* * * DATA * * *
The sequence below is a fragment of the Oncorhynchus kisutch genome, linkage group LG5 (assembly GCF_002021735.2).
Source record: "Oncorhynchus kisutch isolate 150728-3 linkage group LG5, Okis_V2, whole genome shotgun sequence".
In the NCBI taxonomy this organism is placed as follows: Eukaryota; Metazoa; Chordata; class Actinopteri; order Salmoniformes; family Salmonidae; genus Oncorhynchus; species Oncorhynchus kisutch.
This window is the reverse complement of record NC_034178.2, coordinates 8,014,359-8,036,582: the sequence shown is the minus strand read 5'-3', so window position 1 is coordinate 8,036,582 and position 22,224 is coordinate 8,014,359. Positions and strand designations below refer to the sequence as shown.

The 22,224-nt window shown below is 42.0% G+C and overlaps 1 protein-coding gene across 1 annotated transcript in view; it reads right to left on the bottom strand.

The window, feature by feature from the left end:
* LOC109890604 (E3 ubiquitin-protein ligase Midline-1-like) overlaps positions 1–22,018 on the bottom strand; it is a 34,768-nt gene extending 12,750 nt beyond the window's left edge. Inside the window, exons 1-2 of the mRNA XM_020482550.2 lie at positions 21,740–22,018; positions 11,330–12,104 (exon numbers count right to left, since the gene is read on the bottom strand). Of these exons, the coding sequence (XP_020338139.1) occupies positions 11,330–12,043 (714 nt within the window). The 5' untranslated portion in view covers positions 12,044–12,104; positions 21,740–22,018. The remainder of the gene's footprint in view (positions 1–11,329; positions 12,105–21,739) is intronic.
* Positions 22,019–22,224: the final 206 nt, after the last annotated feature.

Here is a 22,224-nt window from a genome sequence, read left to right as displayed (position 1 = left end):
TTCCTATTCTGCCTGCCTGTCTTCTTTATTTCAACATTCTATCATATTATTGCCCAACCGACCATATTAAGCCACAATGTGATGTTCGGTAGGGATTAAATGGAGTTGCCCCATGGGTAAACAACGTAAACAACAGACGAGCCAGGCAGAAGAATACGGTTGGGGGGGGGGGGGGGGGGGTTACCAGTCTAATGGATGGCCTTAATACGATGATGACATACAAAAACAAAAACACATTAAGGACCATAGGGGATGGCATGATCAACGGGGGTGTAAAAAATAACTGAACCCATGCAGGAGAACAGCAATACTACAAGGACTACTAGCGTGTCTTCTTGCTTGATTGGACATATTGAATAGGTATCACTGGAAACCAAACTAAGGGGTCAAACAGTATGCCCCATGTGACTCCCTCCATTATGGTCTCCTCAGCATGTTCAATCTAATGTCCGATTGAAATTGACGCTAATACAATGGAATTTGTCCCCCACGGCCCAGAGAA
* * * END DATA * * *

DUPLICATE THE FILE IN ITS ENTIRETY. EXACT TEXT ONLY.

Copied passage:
The sequence below is a fragment of the Oncorhynchus kisutch genome, linkage group LG5 (assembly GCF_002021735.2).
Source record: "Oncorhynchus kisutch isolate 150728-3 linkage group LG5, Okis_V2, whole genome shotgun sequence".
In the NCBI taxonomy this organism is placed as follows: Eukaryota; Metazoa; Chordata; class Actinopteri; order Salmoniformes; family Salmonidae; genus Oncorhynchus; species Oncorhynchus kisutch.
This window is the reverse complement of record NC_034178.2, coordinates 8,014,359-8,036,582: the sequence shown is the minus strand read 5'-3', so window position 1 is coordinate 8,036,582 and position 22,224 is coordinate 8,014,359. Positions and strand designations below refer to the sequence as shown.

The 22,224-nt window shown below is 42.0% G+C and overlaps 1 protein-coding gene across 1 annotated transcript in view; it reads right to left on the bottom strand.

The window, feature by feature from the left end:
* LOC109890604 (E3 ubiquitin-protein ligase Midline-1-like) overlaps positions 1–22,018 on the bottom strand; it is a 34,768-nt gene extending 12,750 nt beyond the window's left edge. Inside the window, exons 1-2 of the mRNA XM_020482550.2 lie at positions 21,740–22,018; positions 11,330–12,104 (exon numbers count right to left, since the gene is read on the bottom strand). Of these exons, the coding sequence (XP_020338139.1) occupies positions 11,330–12,043 (714 nt within the window). The 5' untranslated portion in view covers positions 12,044–12,104; positions 21,740–22,018. The remainder of the gene's footprint in view (positions 1–11,329; positions 12,105–21,739) is intronic.
* Positions 22,019–22,224: the final 206 nt, after the last annotated feature.

Here is a 22,224-nt window from a genome sequence, read left to right as displayed (position 1 = left end):
TTCCTATTCTGCCTGCCTGTCTTCTTTATTTCAACATTCTATCATATTATTGCCCAACCGACCATATTAAGCCACAATGTGATGTTCGGTAGGGATTAAATGGAGTTGCCCCATGGGTAAACAACGTAAACAACAGACGAGCCAGGCAGAAGAATACGGTTGGGGGGGGGGGGGGGGGGGTTACCAGTCTAATGGATGGCCTTAATACGATGATGACATACAAAAACAAAAACACATTAAGGACCATAGGGGATGGCATGATCAACGGGGGTGTAAAAAATAACTGAACCCATGCAGGAGAACAGCAATACTACAAGGACTACTAGCGTGTCTTCTTGCTTGATTGGACATATTGAATAGGTATCACTGGAAACCAAACTAAGGGGTCAAACAGTATGCCCCATGTGACTCCCTCCATTATGGTCTCCTCAGCATGTTCAATCTAATGTCCGATTGAAATTGACGCTAATACAATGGAATTTGTCCCCCACGGCCCAGAGAA